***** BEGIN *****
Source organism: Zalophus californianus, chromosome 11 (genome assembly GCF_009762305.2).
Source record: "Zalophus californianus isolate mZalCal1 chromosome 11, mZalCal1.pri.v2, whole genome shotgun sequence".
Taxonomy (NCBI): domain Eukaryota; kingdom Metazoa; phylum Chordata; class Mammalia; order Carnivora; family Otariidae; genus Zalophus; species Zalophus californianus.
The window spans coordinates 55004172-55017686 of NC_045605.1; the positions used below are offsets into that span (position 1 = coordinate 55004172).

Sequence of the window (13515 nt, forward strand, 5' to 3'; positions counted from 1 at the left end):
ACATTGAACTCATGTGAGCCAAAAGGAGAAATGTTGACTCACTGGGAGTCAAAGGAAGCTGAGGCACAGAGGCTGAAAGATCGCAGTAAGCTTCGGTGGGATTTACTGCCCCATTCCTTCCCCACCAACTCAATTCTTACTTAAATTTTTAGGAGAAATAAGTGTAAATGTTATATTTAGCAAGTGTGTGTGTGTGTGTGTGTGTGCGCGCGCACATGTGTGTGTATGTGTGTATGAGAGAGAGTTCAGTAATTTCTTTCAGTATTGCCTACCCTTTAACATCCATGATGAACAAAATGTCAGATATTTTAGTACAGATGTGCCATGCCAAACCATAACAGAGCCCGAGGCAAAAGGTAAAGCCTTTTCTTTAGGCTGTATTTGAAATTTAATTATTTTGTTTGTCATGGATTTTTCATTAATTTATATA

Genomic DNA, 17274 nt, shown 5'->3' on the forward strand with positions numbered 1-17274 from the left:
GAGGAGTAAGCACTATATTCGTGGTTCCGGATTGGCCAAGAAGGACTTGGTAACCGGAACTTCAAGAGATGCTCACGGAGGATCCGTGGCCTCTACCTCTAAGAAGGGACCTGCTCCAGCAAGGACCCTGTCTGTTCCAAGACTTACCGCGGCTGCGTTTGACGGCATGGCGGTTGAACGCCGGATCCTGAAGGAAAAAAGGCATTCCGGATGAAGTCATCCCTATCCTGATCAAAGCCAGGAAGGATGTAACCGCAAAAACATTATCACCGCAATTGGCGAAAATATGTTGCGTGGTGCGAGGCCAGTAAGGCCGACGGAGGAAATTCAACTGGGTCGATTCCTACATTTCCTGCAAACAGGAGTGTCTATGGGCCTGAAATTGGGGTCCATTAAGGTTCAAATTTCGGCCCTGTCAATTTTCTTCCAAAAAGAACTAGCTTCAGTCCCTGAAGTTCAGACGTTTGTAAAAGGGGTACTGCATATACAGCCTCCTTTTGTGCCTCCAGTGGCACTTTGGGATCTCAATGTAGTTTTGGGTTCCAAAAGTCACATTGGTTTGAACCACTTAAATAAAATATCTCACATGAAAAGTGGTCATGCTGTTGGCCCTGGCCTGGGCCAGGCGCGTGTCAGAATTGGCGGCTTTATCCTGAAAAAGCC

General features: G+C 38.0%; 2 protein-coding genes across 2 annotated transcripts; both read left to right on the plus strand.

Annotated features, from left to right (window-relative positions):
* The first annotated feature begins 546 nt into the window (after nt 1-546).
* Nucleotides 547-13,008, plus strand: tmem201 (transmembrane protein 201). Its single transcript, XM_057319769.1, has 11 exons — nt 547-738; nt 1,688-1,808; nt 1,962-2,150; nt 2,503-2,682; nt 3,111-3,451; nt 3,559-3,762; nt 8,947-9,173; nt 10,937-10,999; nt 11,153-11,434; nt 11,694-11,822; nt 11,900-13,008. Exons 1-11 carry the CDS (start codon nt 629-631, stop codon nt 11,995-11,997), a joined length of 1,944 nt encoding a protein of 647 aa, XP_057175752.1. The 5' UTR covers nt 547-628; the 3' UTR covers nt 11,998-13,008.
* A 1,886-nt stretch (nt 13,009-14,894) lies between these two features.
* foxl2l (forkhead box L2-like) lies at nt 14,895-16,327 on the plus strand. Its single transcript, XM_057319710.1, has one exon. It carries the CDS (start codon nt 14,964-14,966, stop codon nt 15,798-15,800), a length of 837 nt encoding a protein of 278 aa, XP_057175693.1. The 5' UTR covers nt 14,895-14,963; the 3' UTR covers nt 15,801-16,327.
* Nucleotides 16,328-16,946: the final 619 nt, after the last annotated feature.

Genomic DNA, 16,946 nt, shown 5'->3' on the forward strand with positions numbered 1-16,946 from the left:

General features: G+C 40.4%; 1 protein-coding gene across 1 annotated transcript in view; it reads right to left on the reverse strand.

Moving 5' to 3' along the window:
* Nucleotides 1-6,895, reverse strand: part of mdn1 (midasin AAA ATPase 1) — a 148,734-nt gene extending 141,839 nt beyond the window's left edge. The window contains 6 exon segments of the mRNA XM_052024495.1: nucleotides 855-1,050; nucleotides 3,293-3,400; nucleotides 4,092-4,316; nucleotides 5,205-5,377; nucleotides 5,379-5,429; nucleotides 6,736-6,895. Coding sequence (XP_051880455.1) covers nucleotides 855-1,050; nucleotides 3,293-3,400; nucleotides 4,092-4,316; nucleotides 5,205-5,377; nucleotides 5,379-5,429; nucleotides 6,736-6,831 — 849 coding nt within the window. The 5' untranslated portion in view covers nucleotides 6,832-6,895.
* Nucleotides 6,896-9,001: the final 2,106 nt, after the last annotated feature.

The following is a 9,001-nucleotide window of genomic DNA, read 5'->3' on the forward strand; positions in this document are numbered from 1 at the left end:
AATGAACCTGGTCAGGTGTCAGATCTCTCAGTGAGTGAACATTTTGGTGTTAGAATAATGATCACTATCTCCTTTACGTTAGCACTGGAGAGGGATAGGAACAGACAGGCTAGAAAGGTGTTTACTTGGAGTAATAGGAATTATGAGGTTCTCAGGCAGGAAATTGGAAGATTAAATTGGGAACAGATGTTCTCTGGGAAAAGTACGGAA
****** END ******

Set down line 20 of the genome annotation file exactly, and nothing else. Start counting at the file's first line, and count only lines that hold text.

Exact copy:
* Nucleotides 6,896-9,001: the final 2,106 nt, after the last annotated feature.